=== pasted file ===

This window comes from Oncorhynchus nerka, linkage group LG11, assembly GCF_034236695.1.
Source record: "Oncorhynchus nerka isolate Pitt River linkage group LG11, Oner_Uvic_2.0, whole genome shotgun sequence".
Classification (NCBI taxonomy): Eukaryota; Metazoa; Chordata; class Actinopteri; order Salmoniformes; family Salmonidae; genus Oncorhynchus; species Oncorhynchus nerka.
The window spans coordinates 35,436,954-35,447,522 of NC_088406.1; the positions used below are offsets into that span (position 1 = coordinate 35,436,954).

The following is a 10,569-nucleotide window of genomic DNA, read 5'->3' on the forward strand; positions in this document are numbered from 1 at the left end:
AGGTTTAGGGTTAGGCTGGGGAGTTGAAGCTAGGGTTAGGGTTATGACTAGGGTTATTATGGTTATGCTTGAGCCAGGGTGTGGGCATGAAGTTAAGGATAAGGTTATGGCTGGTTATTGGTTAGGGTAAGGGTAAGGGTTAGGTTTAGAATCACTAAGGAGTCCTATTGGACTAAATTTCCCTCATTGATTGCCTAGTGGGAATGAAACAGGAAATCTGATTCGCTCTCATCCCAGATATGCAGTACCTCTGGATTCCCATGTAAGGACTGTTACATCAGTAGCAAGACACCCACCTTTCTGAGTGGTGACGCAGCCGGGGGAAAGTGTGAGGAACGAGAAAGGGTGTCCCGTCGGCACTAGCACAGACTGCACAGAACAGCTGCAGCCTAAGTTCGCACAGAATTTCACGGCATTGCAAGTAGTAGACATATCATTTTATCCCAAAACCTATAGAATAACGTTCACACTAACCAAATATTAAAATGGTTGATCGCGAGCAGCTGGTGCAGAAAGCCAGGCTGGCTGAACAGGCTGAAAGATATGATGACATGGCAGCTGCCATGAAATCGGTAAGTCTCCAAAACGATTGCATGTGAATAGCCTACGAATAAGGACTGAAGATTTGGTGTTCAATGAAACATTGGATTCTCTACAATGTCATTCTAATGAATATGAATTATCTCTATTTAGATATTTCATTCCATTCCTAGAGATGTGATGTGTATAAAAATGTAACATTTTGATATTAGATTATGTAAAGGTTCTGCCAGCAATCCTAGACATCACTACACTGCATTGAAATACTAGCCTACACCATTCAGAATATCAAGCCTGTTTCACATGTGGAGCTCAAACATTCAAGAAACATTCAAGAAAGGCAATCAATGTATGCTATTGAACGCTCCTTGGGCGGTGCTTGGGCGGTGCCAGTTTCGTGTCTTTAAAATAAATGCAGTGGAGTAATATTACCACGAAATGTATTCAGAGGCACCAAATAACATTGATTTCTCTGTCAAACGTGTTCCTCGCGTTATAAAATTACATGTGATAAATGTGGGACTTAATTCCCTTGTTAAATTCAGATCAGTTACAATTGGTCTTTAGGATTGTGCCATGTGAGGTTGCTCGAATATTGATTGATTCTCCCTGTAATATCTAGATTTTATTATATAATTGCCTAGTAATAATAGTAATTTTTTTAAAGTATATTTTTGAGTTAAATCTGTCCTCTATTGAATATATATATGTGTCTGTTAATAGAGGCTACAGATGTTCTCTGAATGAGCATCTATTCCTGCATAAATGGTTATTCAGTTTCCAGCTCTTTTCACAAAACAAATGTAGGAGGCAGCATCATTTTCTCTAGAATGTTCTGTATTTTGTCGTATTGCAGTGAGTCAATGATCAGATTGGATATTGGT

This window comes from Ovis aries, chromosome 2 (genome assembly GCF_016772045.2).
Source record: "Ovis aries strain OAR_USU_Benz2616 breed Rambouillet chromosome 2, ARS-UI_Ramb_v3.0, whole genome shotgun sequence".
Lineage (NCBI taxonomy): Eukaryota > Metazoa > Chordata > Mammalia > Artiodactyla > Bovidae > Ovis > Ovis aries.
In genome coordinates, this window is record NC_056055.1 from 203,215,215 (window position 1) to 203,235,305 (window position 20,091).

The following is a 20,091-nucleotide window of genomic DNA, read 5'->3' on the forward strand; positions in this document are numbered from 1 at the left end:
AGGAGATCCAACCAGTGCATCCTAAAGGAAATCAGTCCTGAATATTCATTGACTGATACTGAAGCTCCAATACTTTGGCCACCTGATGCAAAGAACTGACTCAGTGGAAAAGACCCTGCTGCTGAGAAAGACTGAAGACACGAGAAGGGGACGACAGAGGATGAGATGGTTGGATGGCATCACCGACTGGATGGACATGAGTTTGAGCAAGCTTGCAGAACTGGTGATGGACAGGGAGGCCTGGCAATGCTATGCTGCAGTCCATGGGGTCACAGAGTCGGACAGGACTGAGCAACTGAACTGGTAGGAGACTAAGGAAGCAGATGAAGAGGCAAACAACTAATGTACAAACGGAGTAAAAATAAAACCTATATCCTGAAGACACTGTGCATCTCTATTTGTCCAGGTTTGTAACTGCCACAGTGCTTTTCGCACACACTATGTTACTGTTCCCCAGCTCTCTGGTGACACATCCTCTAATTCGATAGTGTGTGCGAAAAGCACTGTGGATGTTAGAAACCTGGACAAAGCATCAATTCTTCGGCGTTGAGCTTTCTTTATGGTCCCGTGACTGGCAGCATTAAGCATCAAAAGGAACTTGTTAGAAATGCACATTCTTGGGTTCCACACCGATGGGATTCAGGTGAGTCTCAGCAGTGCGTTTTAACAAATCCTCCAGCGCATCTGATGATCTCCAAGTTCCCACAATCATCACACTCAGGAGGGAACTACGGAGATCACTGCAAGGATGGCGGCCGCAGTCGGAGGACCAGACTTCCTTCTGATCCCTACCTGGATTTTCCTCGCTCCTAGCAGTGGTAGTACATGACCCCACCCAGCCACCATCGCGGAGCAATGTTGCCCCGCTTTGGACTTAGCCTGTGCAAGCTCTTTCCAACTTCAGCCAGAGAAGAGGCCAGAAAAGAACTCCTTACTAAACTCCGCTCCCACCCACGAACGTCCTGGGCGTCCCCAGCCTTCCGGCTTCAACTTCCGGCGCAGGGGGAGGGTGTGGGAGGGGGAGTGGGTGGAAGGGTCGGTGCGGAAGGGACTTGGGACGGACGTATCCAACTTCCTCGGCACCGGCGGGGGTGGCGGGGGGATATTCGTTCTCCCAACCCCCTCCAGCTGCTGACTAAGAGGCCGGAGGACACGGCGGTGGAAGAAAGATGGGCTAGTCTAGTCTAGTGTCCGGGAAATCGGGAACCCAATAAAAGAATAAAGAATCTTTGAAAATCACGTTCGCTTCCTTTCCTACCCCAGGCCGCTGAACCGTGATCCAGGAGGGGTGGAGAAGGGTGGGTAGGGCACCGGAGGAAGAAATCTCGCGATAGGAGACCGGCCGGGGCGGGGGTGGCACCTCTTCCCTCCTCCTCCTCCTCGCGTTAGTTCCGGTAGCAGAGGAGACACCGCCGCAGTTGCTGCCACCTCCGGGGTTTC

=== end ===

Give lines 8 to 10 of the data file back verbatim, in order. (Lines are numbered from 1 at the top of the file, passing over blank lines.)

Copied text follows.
Source record: "Ovis aries strain OAR_USU_Benz2616 breed Rambouillet chromosome 2, ARS-UI_Ramb_v3.0, whole genome shotgun sequence".
Lineage (NCBI taxonomy): Eukaryota > Metazoa > Chordata > Mammalia > Artiodactyla > Bovidae > Ovis > Ovis aries.
In genome coordinates, this window is record NC_056055.1 from 203,215,215 (window position 1) to 203,235,305 (window position 20,091).